The United States and other top world economies need to make potentially painful government spending cuts or risk losing the high-grade credit ratings that have kept borrowing affordable, the Moody's rating agency said Monday.
Moody's warns nations to cut spending or risk AAA ratings
European officials hold off on bailout package for Greece
Outlining the dilemma faced by policymakers in the United States, Great Britain, Germany and France, Moody's said that debt levels in the four large credit-worthy economies had reached the point at which they are at risk of being downgraded -- a step that would drive up interest rates, increase borrowing costs and mark a turn in perceptions about the world economy.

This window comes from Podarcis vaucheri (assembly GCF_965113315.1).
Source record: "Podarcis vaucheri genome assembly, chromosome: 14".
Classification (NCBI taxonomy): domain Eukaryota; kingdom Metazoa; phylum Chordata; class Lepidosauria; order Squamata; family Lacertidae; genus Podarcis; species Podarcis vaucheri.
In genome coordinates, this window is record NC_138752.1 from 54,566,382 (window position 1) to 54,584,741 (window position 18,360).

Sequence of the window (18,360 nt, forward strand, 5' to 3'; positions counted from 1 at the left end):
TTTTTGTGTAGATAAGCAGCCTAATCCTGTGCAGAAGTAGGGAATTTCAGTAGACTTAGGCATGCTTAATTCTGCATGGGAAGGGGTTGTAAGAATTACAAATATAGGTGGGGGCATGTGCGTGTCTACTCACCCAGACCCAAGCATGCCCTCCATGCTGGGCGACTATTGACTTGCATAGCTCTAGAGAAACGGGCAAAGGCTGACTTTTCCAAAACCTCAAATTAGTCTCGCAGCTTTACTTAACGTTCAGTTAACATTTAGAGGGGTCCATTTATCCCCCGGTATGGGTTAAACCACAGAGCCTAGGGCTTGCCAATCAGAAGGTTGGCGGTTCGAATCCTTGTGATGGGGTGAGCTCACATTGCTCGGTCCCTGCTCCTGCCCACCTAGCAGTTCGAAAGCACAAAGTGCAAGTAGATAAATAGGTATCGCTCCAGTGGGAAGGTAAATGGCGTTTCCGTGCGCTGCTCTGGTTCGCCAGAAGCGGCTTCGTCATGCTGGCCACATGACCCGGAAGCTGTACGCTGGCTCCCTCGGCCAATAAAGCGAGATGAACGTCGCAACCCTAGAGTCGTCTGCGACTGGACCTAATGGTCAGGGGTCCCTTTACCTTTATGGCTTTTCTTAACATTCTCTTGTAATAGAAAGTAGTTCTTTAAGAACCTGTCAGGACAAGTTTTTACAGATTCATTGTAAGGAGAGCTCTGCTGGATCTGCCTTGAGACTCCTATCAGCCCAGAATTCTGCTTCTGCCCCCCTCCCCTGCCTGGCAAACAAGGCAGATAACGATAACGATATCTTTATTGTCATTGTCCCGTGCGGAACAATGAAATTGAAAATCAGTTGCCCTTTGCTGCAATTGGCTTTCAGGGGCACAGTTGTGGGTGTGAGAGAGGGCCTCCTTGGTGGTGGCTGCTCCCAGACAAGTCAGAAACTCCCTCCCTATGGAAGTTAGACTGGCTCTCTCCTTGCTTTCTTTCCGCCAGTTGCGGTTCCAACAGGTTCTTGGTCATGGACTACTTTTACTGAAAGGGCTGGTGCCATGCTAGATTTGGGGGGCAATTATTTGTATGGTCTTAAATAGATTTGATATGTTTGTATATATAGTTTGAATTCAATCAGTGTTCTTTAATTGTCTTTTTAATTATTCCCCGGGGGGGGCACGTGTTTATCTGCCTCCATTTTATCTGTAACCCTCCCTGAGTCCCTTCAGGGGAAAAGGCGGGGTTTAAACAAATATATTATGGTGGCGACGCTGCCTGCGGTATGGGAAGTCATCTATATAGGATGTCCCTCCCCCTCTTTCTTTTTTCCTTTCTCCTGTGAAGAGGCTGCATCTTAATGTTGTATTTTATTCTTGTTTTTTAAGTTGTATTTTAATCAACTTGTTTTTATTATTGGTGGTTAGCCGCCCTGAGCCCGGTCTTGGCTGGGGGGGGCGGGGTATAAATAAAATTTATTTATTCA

Economic recovery might ease the problem by increasing tax revenue, Moody's reported, but "growth alone will not resolve an increasingly complicated debt equation. Preserving debt affordability at levels consistent with AAA ratings will invariably require fiscal adjustments of a magnitude that, in some cases, will test social cohesion."
The dollar rose against major currencies despite the report, a reminder of its continued role as the world's reserve currency.
The agency said a downgrade did not appear imminent and expressed confidence that the four countries would come to grips with their fiscal problems. Germany, the report said, has included a new debt provision in its laws, and the United States has established a commission on spending reform.
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